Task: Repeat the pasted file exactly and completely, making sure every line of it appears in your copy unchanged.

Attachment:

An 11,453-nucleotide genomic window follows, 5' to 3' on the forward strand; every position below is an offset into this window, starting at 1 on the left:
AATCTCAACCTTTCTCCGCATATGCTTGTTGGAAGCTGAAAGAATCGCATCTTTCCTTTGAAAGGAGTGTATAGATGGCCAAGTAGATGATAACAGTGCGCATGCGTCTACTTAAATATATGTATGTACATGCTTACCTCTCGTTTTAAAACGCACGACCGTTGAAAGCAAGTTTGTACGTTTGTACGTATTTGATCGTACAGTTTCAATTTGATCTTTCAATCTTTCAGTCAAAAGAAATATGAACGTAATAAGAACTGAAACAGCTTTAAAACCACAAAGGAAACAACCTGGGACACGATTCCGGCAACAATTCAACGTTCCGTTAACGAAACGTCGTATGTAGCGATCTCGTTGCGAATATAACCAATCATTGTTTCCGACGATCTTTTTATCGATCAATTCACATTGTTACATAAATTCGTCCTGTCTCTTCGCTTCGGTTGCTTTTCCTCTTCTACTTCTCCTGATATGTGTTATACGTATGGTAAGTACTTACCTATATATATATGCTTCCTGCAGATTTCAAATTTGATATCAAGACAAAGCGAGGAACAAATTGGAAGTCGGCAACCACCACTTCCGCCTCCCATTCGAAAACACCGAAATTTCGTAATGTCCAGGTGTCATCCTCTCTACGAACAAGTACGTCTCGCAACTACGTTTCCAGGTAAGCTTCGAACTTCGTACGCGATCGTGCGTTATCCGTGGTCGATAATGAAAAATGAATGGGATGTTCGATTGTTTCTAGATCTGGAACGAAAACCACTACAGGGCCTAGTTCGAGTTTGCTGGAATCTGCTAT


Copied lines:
An 11,453-nucleotide genomic window follows, 5' to 3' on the forward strand; every position below is an offset into this window, starting at 1 on the left:
AATCTCAACCTTTCTCCGCATATGCTTGTTGGAAGCTGAAAGAATCGCATCTTTCCTTTGAAAGGAGTGTATAGATGGCCAAGTAGATGATAACAGTGCGCATGCGTCTACTTAAATATATGTATGTACATGCTTACCTCTCGTTTTAAAACGCACGACCGTTGAAAGCAAGTTTGTACGTTTGTACGTATTTGATCGTACAGTTTCAATTTGATCTTTCAATCTTTCAGTCAAAAGAAATATGAACGTAATAAGAACTGAAACAGCTTTAAAACCACAAAGGAAACAACCTGGGACACGATTCCGGCAACAATTCAACGTTCCGTTAACGAAACGTCGTATGTAGCGATCTCGTTGCGAATATAACCAATCATTGTTTCCGACGATCTTTTTATCGATCAATTCACATTGTTACATAAATTCGTCCTGTCTCTTCGCTTCGGTTGCTTTTCCTCTTCTACTTCTCCTGATATGTGTTATACGTATGGTAAGTACTTACCTATATATATATGCTTCCTGCAGATTTCAAATTTGATATCAAGACAAAGCGAGGAACAAATTGGAAGTCGGCAACCACCACTTCCGCCTCCCATTCGAAAACACCGAAATTTCGTAATGTCCAGGTGTCATCCTCTCTACGAACAAGTACGTCTCGCAACTACGTTTCCAGGTAAGCTTCGAACTTCGTACGCGATCGTGCGTTATCCGTGGTCGATAATGAAAAATGAATGGGATGTTCGATTGTTTCTAGATCTGGAACGAAAACCACTACAGGGCCTAGTTCGAGTTTGCTGGAATCTGCTAT